Module #4

Using SSI Work Incentives to Create Economic Safety Nets and Pathways to Work

This toolkit will help vocational rehabilitation (VR) counselors understandand explain to youth and their families the Supplemental Security Income (SSI) program’s range of work incentives that create a pathway toward work and an economic safety net in the event a work attempt is not sustained.

1. If an SSI beneficiary receives a monthly Social Security disability payment, the SSI program will exclude and not count the first $20 of the Social Security received.
True | False
2. If a youth receives SSI, is not a student, and works, the SSI program will exclude the first $65 of monthly gross earning ($85 if there is no unearned income) and one third of remaining earned income.
True | False
3. SSI’s Student Earned Income Exclusion rule allows a student, under age 22, who regularly attends school to earn up to $1,870 gross in a month or $7,550 gross per year in 2018 without any of that money counted as income by the SSI program.
True | False
4. A transition-aged youth has a learning disability and because of it does not presently have the skills to take public transportation to and from a job. The state vocational rehabilitation agency pays for a training program to teach the youth how to use public transportation at a cost of $150 per month for three months. The $150 expense will qualify as an impairment related work expense (IRWE).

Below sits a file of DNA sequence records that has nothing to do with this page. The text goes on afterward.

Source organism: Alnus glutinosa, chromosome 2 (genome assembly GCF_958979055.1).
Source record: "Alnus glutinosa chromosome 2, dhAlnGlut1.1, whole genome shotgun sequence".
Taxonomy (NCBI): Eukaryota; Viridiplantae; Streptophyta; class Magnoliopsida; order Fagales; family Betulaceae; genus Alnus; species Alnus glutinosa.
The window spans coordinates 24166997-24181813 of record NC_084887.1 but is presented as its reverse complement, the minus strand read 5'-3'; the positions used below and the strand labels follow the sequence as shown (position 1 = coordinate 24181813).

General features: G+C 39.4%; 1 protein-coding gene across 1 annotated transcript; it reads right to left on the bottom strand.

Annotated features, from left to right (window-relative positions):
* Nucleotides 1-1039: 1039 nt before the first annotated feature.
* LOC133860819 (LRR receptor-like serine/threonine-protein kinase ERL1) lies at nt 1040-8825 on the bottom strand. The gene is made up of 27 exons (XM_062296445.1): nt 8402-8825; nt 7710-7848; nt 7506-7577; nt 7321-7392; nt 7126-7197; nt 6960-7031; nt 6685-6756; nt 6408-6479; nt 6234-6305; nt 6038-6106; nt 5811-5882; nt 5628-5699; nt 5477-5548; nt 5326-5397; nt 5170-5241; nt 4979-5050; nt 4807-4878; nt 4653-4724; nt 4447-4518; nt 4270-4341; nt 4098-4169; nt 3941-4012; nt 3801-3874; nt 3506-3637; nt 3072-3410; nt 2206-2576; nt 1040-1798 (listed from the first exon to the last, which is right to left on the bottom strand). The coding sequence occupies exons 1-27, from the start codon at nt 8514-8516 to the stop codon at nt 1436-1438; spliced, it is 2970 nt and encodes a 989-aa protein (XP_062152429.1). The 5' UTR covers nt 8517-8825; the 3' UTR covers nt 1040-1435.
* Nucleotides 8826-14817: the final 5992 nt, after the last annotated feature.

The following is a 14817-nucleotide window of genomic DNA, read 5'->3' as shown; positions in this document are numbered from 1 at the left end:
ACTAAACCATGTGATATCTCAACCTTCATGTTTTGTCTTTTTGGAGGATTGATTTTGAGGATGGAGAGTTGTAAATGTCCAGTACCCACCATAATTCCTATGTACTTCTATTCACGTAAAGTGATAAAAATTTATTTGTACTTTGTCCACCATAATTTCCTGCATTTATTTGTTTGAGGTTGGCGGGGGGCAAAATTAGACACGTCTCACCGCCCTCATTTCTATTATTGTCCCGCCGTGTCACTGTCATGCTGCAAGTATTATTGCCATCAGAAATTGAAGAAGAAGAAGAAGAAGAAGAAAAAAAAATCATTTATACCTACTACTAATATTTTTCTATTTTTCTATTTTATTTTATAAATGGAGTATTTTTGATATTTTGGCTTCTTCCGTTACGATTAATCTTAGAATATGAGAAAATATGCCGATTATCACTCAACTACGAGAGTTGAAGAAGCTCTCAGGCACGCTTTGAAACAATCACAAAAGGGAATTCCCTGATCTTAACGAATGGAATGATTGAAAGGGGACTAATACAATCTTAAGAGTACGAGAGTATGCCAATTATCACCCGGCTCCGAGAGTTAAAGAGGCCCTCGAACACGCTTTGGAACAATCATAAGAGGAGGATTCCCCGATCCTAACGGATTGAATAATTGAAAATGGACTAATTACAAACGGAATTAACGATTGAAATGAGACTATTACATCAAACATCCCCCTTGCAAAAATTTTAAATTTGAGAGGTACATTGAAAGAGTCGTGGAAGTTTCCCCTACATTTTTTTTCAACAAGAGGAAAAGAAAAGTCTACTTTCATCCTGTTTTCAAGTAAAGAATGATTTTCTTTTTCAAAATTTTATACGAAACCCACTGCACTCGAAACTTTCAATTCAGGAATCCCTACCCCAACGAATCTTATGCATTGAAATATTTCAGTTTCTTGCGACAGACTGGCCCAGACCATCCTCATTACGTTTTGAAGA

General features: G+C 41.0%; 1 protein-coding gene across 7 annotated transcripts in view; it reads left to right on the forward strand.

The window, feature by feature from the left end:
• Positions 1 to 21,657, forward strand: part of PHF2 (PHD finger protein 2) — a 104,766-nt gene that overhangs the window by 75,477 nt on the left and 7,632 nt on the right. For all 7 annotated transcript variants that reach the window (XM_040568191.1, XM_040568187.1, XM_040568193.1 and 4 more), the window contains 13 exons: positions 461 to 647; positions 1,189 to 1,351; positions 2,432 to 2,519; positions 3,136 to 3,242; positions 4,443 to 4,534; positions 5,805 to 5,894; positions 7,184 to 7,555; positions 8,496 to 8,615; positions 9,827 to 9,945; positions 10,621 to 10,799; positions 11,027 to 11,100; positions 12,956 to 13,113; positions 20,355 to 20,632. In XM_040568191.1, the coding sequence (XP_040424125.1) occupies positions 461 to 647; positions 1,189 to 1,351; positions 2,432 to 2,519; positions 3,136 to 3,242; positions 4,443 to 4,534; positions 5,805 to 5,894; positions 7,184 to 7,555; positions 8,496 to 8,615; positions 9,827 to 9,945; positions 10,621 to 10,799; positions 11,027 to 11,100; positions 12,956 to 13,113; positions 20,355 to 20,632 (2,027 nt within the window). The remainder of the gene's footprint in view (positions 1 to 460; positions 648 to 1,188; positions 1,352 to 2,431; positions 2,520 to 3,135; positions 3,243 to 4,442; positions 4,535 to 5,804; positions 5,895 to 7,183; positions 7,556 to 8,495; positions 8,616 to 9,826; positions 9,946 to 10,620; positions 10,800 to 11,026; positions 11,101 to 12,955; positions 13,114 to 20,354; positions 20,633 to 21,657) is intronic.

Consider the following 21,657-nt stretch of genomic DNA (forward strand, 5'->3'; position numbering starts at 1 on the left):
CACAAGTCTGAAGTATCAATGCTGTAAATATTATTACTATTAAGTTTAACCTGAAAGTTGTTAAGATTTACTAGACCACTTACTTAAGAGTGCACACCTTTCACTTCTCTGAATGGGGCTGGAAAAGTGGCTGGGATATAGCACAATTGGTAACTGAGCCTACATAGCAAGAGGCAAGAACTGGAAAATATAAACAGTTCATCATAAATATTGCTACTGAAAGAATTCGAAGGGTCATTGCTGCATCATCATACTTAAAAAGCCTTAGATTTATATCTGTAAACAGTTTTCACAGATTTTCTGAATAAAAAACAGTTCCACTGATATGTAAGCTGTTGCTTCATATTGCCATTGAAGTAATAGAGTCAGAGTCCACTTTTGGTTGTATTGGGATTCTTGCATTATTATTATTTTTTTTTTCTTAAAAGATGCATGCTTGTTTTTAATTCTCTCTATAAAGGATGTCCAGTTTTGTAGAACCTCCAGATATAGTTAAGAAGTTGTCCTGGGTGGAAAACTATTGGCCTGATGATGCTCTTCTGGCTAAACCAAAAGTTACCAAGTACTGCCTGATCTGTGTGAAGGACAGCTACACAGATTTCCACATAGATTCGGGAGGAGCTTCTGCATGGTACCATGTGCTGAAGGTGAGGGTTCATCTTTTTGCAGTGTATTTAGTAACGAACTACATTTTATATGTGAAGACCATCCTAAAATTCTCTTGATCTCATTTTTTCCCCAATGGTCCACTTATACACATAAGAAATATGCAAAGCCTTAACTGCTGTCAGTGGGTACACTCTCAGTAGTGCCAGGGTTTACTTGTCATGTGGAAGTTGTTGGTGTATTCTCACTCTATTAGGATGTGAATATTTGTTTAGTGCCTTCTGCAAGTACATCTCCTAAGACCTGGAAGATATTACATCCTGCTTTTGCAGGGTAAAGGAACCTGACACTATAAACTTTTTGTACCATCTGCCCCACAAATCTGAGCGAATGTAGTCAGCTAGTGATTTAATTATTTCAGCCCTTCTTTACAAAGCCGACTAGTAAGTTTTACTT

True | False
5. An SSI beneficiary resides in one of 41 states (plus the District of Columbia) in which Medicaid eligibility is automatic for SSI recipients. If the SSI beneficiary works and, as a result, gets a reduced monthly SSI payment, Medicaid will continue to be automatic so long as he person gets at least $100 in monthly SSI payments.
True | False
6. If an SSI beneficiary earns too much in a month to qualify for an SSI payment, he or she may qualify for continued Medicaid under the 1619(b) program, but only if annual earned income is $25,000 or less.
True | False